Methods of Sound Proofing Wooden Floorboards
A lot of people think that wooden flooring is very noisy and cold. The cold is thought of when remembering the original wood flooring in the house where the cold breeze from the cellar or basement void would come through. Before central heating this flooring could make the house very cold.
New floorboards are neither cold or noisy.
The flooring sold now comes tongue and grooved on all 4 sides which means the boards slot firmly together without leaving large gaps for the breeze to come through. This immediately eliminates any drafts from below the subfloor.
Even when the wooden flooring is laid directly onto joists, the insulation is very good and no cold can be felt coming through the joints.
The noise of wooden flooring is also minimal when fitted properly. When laminate floor had just come out this was often fitted without any or adequate underlay. This made the flooring very noisy as there was a hollow void between the existing sub floor and the new laminate floor. Due to laminate flooring also being made of hdf (high density fibreboard) rather than real wood, the noise was louder than that of real wood. It would often sound very hard and noisy with the taps of steps heard constantly.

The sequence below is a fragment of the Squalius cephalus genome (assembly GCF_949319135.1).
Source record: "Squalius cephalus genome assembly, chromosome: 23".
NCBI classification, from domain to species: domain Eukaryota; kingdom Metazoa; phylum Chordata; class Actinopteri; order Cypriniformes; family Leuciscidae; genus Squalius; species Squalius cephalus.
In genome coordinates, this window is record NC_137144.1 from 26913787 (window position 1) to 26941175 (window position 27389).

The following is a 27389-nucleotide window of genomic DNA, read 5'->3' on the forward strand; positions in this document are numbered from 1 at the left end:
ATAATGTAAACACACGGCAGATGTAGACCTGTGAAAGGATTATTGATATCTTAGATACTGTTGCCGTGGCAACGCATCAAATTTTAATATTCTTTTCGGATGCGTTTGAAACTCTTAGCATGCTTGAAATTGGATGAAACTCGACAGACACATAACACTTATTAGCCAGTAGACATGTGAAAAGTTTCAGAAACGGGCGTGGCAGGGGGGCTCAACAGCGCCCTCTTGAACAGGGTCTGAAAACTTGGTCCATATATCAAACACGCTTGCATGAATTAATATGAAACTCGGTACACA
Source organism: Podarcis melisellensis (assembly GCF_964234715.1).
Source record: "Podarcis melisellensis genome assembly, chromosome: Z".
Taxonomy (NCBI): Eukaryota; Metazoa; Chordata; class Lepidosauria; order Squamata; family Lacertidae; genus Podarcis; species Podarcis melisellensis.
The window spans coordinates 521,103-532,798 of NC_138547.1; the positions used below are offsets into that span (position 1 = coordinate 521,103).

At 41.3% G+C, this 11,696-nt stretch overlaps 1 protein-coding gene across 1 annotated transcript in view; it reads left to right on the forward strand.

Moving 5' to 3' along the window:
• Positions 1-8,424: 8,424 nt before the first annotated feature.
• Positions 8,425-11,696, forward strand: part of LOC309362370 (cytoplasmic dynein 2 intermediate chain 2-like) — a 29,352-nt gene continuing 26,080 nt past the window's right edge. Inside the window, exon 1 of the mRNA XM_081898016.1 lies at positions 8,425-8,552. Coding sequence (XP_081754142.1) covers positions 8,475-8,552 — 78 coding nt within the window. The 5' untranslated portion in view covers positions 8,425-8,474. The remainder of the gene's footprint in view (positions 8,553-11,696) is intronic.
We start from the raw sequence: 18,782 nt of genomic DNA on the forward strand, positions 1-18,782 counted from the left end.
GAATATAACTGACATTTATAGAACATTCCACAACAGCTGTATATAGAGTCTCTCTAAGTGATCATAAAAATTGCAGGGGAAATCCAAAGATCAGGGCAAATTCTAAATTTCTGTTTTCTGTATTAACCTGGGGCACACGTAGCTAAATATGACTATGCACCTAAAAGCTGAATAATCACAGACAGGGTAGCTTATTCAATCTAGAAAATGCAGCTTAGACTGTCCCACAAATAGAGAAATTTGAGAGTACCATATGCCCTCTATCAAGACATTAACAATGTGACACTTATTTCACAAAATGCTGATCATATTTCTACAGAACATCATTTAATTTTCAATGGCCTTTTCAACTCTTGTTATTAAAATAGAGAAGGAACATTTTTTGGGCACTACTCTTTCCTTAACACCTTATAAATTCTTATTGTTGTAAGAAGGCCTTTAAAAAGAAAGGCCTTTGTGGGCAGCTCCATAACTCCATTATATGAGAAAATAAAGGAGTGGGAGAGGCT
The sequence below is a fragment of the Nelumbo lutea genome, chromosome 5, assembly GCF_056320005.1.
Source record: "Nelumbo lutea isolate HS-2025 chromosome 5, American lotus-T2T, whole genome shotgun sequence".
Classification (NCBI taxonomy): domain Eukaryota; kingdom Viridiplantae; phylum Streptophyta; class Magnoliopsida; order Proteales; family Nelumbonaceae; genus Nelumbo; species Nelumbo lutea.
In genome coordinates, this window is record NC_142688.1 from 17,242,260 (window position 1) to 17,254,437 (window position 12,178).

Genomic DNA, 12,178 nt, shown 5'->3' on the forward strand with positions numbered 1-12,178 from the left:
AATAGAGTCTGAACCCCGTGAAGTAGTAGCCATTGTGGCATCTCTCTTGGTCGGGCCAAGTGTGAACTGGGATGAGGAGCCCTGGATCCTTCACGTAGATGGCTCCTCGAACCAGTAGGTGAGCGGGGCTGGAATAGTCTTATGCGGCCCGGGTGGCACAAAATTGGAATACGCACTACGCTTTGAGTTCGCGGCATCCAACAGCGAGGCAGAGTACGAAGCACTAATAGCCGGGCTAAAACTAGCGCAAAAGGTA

Wooden flooring has more natural sound insulation and when installed properly the sound is minimal.
When using an engineered board the most common method is to float the floor by gluing the tongue and groove. As this creates a gap between the two floors it needs something in between to soak up the noise. This is where the underlay is used. The underlays range from a basic 2mm foam which can soak up the majority of the sound to the high density underlays which have been proven to have high acoustic properties and keep the noise to a minimum. Generally the price dictates the quality of the underlay but be careful to choose a wood floor underlay rather than a carpet underlay as these are not suitable for wood flooring.
With solid wood floors, the boards are installed by either gluing down directly or by nailing down to the existing sub floor. Due to this, the boards do not have the void between and are therefore not noisy.
Written by Ruth Shann - for professional advice on wood floors contact Real Oak Floors.
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